The same blinkered vision and blindness to facts can be found in many aspects of our modern, First World culture and vision of reality.  Just look at how historians argue about the US Civil War.  Was it caused by slavery, or a dispute over states’ rights?  I won’t even attempt to unravel that tangled web!  Culture, tradition and other less-than-rational perspectives affect each and every one of us.  Take religion.  I’m a Christian, partly (I suppose) because I was brought up as one, partly because of a conscious decision I’ve made as an adult, based on my experience of what I believe to be God’s grace in my life.  I’m not going to change that commitment of faith – but I must also acknowledge, in all honesty, that I can’t advance empirical, scientific evidence for it.

If someone wishes to accuse me of “primitive superstition” for believing in a Deity, they’re free to do so.  I can’t argue with them empirically – only philosophically, spiritually and theologically.  So be it.  I won’t look down on them for believing differently, or on believers of other religions for their faith.  At the end of our respective lives, we’ll all find out who was right.  (If the secularists are right, of course, I won’t find out at all – I won’t know anything after I die, because there’ll be nothing to experience!)  Meanwhile, I have many friends, some with similar beliefs, some with radically different philosophies of life, the universe and everything.  We remain friends because we aren’t trying to convert each other.  We all accept that we have the right to believe what we wish – and we all accept that we may, at times, be wrong.  In due course, we’ll find out.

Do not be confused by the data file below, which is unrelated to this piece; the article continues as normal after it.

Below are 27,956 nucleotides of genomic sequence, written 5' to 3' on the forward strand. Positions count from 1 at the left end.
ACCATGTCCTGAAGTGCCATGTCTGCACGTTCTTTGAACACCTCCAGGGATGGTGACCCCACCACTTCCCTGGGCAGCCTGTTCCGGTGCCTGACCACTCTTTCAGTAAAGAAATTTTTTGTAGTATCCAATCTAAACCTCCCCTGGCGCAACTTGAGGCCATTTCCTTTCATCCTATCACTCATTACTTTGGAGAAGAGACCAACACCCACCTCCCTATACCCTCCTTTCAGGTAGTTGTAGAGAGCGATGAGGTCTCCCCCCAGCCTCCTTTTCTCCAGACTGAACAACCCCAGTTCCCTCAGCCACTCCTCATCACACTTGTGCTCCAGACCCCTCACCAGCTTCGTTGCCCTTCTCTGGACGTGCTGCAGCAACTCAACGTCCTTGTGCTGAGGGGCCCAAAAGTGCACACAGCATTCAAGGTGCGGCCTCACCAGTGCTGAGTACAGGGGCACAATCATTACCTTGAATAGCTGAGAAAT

I think that’s the important element that most of us miss.  I referred to it last week:

None of us is omnipotent or omniscient. We all have “blind spots”. It behooves us to acknowledge that reality, and to keep it in mind when analyzing anything. As Oliver Cromwell famously put it:

     “I beseech you, in the bowels of Christ, think it possible you may be mistaken.”

Too many of us refuse to consider that possibility.

We may be sure of our “facts”:  but equally, we may be filtering those “facts” through lenses of culture, tradition, upbringing, society, spirituality, personality and many other elements.  Unless and until they’re empirically verified, we’d best tread carefully.  The same goes for our dealings with other races, societies, cultures and nations.  They don’t see things as we do, and probably never will.  That’s not to say we, or they, are right or wrong.  It’s just the way it is.  We want to believe that we’re certain of what’s right, factual, truthful, etc., and we usually act as if we are:  but unless we’re dealing with the “hard sciences” (and sometimes even then), we seldom have that assurance, no matter how hard we might wish it.  (In that vein, economics, sociology, anthropology, psychology, etc. are not hard sciences, and their claims and assertions are therefore not definitive!)